Neurological immunotherapy in the era of COVID-19 – looking for consensus in the literature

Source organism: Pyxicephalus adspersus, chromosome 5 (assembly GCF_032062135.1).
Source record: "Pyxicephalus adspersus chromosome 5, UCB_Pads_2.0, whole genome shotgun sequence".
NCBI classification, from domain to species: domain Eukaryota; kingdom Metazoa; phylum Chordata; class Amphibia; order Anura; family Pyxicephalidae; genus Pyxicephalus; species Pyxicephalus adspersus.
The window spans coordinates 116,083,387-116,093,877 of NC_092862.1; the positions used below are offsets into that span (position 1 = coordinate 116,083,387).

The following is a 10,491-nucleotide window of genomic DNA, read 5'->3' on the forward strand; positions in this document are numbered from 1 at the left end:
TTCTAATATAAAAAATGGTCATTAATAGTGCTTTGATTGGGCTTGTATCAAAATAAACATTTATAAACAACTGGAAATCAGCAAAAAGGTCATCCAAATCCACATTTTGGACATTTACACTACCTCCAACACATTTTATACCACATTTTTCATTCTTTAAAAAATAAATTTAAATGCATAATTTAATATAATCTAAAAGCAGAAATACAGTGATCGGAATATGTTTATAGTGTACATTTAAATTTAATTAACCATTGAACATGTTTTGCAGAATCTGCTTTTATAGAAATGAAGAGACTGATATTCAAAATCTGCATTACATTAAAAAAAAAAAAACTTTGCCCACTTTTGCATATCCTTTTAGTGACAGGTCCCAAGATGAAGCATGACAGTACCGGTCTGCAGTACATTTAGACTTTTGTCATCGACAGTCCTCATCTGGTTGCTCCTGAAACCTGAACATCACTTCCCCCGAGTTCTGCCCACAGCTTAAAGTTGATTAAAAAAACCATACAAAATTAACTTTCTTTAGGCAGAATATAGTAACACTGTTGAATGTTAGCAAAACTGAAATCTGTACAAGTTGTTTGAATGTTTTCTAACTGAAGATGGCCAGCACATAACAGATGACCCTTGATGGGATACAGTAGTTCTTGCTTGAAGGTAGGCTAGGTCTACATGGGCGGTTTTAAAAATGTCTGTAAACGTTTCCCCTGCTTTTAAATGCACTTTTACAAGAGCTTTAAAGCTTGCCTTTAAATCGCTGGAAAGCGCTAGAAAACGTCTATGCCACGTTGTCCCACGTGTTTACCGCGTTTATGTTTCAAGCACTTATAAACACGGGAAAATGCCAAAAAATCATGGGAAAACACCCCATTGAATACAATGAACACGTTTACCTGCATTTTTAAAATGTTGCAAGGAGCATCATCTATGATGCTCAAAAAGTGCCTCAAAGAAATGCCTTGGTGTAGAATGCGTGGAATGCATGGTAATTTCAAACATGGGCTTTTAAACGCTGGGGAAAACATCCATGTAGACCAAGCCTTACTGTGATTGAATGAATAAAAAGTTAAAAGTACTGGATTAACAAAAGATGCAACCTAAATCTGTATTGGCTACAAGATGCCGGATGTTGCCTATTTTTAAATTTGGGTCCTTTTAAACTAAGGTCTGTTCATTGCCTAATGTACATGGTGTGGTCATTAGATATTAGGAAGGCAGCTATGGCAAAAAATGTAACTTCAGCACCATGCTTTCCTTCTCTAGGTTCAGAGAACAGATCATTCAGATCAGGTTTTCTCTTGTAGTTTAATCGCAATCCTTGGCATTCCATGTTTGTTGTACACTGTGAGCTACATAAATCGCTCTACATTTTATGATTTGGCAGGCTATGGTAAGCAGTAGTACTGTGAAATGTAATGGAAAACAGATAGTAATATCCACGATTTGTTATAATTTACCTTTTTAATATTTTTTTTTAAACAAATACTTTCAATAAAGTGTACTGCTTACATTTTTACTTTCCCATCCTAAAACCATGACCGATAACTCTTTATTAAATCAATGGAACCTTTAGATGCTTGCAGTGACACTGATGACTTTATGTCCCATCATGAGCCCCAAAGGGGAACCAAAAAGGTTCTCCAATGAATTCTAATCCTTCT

“The coronavirus disease 2019 (COVID-19) pandemic is concerning for patients with neuroimmunological diseases who are receiving immunotherapy. Uncertainty remains about whether immunotherapies increase the risk of infection with severe acute respiratory syndrome coronavirus 2 (SARS-CoV-2) or increase the risk of severe disease and death upon infection. National and international societies have developed guidelines and statements, but consensus does not exist in several areas. In this Review, we attempt to clarify where consensus exists and where uncertainty remains to inform management approaches based on the first principles of neuroimmunology. We identified key questions that have been addressed in the literature and collated the recommendations to generate a consensus calculation in a Delphi-like approach to summarize the information. We summarize the international recommendations, discuss them in light of the first available data from patients with COVID-19 receiving immunotherapy and provide an overview of management approaches in the COVID-19 era. We stress the principles of medicine in general and neuroimmunology in particular because, although the risk of viral infection has become more relevant, most of the considerations apply to the general management of neurological immunotherapy. We also give special consideration to immunosuppressive treatment and cell-depleting therapies that might increase susceptibility to SARS-CoV-2 infection but reduce the risk of severe COVID-19.”